**This is a massively edited and revised post from 2018**
If you read my blog regularly, you know that my last few posts have been a bit heavier than usual. I wrote about why I left higher education and shared a little bit of my story. I, like the rest of us, am a work in progress. Today’s post is back to our usual stuff…
A couple of weeks ago I wrote about reducing paper. As part of our minimalist/frugal path, we have been working towards a less waste or zero waste lifestyle. It sort of makes sense when you consider the natural progression. Owning less stuff has made us more mindful of the waste that we do create with the stuff that we still own.
I was going to give a long, in-depth discussion of the why’s and how’s of paper towel production, but Growing a Green Family did an excellent job and I’m not one to reinvent the wheel. Needless to say, paper towels aren’t doing the Earth any good.
A little over three years ago, we bought a set of 36 microfiber cloths (these are the towels we bought) in an effort to reduce or eliminate our paper towel consumption. We have two different colors and differentiate them by area used. The blue towels are for the kitchen and the yellow towels are for the bathroom.
At first, we only used the towels for routine cleaning such as wiping down counters, drying dishes, etc. Justin was a little leery of the idea of eliminating paper towels completely at the time because of the occasional animal mess. (Aren’t hairballs the worst?!) There was also the question of, “But how will we drain the bacon grease?” Both seemed like valid reasons at the time for keeping some paper towels around.
We have not used any paper towels for over three years. We actually ended up donating our paper holder! It turns out the critters don’t “mess” all that often and when they do, a few squares of toilet paper does the trick. Heck, I’m normally flushing the mess anyway. As far as cooking goes, the towels do just fine for draining the occasional greasy meal. It also helps that we’ve drastically reduced our consumption of bacon.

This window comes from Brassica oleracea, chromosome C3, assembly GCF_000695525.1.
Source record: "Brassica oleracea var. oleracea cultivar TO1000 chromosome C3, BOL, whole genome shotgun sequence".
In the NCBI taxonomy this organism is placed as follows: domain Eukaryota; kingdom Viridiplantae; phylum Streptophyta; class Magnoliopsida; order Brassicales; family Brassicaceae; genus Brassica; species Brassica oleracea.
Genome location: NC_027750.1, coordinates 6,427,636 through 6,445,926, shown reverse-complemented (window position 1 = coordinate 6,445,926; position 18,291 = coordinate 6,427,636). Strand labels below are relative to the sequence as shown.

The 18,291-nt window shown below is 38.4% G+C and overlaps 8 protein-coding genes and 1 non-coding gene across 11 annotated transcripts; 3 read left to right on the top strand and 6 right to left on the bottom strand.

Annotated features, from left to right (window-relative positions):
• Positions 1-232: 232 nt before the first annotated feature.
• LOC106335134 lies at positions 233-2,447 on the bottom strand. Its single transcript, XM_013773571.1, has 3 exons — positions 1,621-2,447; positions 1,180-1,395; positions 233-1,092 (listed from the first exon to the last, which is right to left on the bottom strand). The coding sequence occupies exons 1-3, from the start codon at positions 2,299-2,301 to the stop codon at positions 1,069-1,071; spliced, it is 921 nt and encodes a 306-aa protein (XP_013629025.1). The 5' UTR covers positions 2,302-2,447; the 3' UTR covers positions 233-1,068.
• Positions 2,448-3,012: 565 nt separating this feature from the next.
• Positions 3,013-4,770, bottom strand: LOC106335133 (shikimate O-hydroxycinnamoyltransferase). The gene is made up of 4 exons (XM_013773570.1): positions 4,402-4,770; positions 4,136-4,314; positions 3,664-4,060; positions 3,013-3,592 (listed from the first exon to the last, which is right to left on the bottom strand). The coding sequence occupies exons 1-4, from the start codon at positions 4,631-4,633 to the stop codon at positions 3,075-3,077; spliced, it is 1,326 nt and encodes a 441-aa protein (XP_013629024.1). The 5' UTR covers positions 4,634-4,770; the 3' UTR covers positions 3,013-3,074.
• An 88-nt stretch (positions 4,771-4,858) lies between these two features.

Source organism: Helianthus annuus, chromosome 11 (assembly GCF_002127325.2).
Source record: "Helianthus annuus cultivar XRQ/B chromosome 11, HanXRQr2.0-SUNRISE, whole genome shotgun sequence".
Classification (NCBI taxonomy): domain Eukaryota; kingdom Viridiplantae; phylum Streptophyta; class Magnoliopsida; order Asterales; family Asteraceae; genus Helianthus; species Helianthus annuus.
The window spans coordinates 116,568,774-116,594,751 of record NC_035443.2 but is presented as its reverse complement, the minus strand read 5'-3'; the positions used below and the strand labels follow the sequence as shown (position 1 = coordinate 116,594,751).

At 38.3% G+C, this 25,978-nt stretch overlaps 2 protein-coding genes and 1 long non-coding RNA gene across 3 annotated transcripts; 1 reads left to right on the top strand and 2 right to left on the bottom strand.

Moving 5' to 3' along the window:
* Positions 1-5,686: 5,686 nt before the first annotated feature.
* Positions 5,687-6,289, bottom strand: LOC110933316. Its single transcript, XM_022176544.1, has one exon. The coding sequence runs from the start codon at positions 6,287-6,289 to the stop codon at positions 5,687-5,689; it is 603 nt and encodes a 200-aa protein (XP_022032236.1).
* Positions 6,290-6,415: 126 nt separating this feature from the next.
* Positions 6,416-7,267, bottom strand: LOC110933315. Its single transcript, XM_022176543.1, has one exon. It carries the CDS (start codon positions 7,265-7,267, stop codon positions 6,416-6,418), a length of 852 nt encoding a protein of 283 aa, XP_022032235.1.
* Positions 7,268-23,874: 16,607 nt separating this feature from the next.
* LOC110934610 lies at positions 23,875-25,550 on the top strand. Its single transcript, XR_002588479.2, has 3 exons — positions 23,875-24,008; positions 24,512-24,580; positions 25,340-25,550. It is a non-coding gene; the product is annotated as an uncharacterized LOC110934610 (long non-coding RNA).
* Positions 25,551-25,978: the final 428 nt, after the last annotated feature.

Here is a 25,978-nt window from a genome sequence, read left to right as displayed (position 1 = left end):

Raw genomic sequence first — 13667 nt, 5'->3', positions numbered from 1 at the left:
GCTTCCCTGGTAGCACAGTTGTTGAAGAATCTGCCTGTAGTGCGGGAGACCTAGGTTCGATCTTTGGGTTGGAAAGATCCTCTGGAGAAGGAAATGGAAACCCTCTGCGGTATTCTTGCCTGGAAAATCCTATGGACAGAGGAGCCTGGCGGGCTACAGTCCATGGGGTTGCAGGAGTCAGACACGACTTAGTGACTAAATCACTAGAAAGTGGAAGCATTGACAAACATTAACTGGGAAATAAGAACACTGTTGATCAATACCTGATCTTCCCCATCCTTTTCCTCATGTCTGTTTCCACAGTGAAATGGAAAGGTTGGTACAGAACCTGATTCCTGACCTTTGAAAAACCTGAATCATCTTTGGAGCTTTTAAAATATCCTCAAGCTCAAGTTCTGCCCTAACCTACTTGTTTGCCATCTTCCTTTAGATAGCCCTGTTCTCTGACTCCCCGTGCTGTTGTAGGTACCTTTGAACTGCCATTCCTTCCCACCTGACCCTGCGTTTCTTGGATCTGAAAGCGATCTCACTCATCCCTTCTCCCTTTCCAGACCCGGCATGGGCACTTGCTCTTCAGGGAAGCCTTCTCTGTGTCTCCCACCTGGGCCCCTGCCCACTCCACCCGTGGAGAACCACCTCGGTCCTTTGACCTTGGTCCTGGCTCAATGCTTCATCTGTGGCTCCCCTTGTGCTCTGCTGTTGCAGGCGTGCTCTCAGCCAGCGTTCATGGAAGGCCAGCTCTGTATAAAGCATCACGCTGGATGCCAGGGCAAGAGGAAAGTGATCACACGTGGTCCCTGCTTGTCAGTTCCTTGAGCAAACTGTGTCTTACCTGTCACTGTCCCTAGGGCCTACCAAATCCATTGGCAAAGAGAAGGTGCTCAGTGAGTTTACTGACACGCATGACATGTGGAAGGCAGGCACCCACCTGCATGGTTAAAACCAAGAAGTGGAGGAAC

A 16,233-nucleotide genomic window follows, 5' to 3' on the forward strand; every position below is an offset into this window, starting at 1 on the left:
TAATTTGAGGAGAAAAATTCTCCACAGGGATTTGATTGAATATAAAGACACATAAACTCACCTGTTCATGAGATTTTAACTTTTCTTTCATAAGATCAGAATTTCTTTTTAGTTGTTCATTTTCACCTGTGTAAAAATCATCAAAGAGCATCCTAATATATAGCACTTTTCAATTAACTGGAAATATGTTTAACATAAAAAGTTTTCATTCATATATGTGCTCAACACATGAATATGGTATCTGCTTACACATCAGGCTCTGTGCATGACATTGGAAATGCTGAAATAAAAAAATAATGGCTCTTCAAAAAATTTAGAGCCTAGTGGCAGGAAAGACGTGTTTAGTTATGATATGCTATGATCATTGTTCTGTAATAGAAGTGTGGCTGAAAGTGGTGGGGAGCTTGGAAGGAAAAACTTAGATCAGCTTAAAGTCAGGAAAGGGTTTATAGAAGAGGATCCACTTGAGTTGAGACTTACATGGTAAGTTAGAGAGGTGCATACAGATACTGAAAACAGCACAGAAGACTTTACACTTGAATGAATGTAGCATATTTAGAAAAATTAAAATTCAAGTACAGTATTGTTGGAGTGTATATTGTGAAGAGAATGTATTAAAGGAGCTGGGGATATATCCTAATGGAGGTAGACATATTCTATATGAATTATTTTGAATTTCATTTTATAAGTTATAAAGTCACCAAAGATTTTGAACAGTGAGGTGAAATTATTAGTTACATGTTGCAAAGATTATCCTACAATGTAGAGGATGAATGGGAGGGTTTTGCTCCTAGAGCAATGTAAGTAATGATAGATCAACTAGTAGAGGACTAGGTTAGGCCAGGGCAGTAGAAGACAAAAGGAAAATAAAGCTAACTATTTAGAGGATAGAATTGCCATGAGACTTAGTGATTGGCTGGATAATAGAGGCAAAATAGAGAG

We wash cleaning towels, reusable napkins, hand towels, and kitchen towels, about once every three weeks. I usually throw the bath mat in as well since we keep the litter box in the bathroom. I keep a small hamper in the laundry closet to catch the dirty towels until it’s full and then run the load with hot water.
One of the common claims for switching to reusable towels instead of paper towels is the potential for cost savings. As you can see from the math below, the reusable towels are, indeed, most cost-effective than paper towels. However, the savings seem minimal. Further, the calculations are not necessarily comparable as there is more than one towel per roll of paper towels. However, this seemed to be the most efficient way of doing the math. Also, we may not be the norm when it comes to paper towel usage.
One set of cleaning towels: $19.93 (the most current price) for 36 towels used over 36 months (and counting) = $.01 towel/month + washing. A load of laundry costs $3 at our current apartment. So the total cost of cloth towels is about $3.36 per month. The longer we’re able to keep our towels without replacing them, the closer their cost approaches zero.
36 paper towel rolls: $48.42 for 36 rolls of paper towels = $1.35 per roll. The average person uses .7 rolls per week or 1.4 rolls for a family of two, that translates to 5.6 rolls per month. In other words, about $7.50 per month.
Therefore, using cloth towels saves us $4.14 per month. According to investor.gov, that could translate to about $500 over 10 years. Not a whole lot of money, but certainly something.
My results are a little different from Flannel Guy ROI, but I used slightly different assumptions. At the end of the day, we come up with the same general idea that cloth towels will save you a little, but not enough to get you to financial independence.
With minimal cost savings for us, the major benefits of switching to reusable towels are the positive environmental impacts. We no longer contribute paper towel waste to the landfill and we don’t incur the environmental harm from having paper towels delivered or going to pick them up.
Have you ditched paper towels? How is it working out?